Elephants are some of the most fascinating and amazing creatures in this world, so it’s no surprise that many dream of experiencing these magnificent creatures up close. Elephants have long been used as beasts of burden for the logging industry in Southeast Asia, a practice that stretches back centuries or millennia, and in more recent years have become a popular tool to attract tourists. Today there are incredibly few wild elephants left in Southeast Asia, and barring intensive protection and repopulation efforts, they are likely to become extinct in the wild before long.
Adding to the tragedy, the shift from logging to tourism did nothing to improve conditions for elephants, now often forced to carry tourists around for rides, or trained in cruel ways to perform silly tasks and performances for tourists.
It should go without saying that these kinds of elephant experiences is something you should avoid, as visiting a place that treats the animals with respect and empathy will provide a much better experience, both for you and the elephants.
Thankfully as awareness of the issue has been growing in recent years, there are now more elephant sanctuaries that treat the animals humanely than ever, and this article is intended as a quick primer on the ones we know through both experience and third parties to be both reputable and ethical in their practices.
Before moving on to the specific sanctuaries, it’s worth bearing in mind a few rules of thumb when picking a place to visit that can immediately rule out many so called “sanctuaries”. If a centre, sanctuary or camp advertises rides (both bareback and with a carrying device), performances, shows, or interaction with baby elephants, you should steer far clear as all these practices are considered extremely harmful to the elephants by experts. On the other hand, spending time with the elephants in terms of walking with them, watching them play and bathe, as well as feeding them are perfectly acceptable activities that many excellent sanctuaries engage in. Some rehabilitation centres will also allow you to help bathe the elephants yourself, though this should be discouraged unless the elephants are recently rescued and thus do not know how to wash themselves properly.
Moving on to our recommended sanctuaries, we start in Thailand where Elephant Nature Park in Chiang Mai is perhaps the most famous elephant sanctuary of them all, and is considered a pioneer in terms of animal welfare and how it handles its collection of retired aging elephants. The price for a visit varies depending on length, with the cheapest (1 day) costing 2500THB. ENP also offers “volunteer” programs where travellers may stay for as long as a week helping to care for the elephants. Northwest of Chiang Mai, near Pai, is an amazing reforestation project known as “Conserve Natural Forests”. Originally intended solely as a reforestation initiative, they quickly found themselves in a position of being able to purchase abused elephants from nearby riding camps and using their reforested land to rehabilitate and eventually reintroduce the elephants to the wild.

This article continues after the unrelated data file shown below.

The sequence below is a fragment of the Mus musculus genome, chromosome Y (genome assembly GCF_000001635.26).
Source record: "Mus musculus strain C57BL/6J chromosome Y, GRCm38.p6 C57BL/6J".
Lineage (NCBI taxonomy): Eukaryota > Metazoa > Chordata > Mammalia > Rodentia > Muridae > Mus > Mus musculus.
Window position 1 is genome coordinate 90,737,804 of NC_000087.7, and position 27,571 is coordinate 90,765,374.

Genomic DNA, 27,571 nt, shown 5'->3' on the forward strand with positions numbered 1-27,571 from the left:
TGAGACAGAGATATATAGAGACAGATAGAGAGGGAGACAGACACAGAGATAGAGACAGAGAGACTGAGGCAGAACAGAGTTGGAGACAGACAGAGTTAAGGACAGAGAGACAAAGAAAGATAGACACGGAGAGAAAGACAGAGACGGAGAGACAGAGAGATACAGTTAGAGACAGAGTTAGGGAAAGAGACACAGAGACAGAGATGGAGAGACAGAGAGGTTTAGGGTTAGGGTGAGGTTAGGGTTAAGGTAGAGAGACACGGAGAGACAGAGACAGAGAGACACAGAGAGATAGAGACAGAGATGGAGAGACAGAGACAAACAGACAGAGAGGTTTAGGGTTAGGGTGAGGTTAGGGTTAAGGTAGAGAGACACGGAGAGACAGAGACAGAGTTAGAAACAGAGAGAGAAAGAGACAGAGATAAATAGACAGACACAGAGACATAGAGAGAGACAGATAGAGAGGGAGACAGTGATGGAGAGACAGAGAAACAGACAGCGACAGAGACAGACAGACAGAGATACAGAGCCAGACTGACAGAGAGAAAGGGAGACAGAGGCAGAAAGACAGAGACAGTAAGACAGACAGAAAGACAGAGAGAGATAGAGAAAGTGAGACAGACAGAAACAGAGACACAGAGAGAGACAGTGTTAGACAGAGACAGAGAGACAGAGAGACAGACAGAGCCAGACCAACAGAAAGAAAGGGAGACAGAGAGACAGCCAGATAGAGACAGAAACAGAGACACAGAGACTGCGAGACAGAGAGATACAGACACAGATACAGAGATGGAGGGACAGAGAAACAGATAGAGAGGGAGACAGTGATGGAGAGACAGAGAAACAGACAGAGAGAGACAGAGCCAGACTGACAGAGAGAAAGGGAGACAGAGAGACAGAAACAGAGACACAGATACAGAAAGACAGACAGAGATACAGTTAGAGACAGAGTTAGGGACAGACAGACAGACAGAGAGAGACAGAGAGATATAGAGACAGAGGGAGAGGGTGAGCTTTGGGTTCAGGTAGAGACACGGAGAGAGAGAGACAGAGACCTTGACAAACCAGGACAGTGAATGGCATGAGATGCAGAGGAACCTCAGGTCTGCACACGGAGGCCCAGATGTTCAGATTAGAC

A visit requires a minimum donation of 1000THB (though subsequent visits can then be made for free), and visitors should be aware that you are not always guaranteed to see elephants, as it depends on whether there are any in active rehabilitation at the time. Regardless, learning about their efforts to protect the threatened forests of Northern Thailand is worth a visit on its own.
Finally in Thailand, Elephant Hills in Khao Sok is also excellent, and is one of the few sanctuaries that are completely and 100% chain free.
Elephant Valley Project in Mondulkiri, Cambodia is considered the best of the best when it comes to strict adherence to the welfare of the elephants. Here you can only observe the elephants from a distance, or as the centre calls it: “watch elephants being elephants”.
Over in Laos, there are only a few hundred remaining wild elephants, and this is a problem Elephant Conservation Centre in Sayanbouli aims to tackle with their program of “borrowing” working female elephants and breeding them, allowing the offspring to live a “wild” life. As elephants are still widely used for logging in Laos, most of the elephants here are either rescued or retired logging elephants.
Out of the four countries mentioned, Vietnam has the lowest number of wild elephants, with experts estimating as few as 65 individuals remaining. Until very recently, it was impossible to see elephants ethically in Vietnam, but a recent change of policy in Yok Don National Park has changed this. As recently as 2018 they ceased offering any kinds of rides or performances, opting instead for a more natural approach. The benefits of this has been seen immediately, with the elephants now happier, healthier, and more able to form the deep and complex bonds between each other that the species is famous for.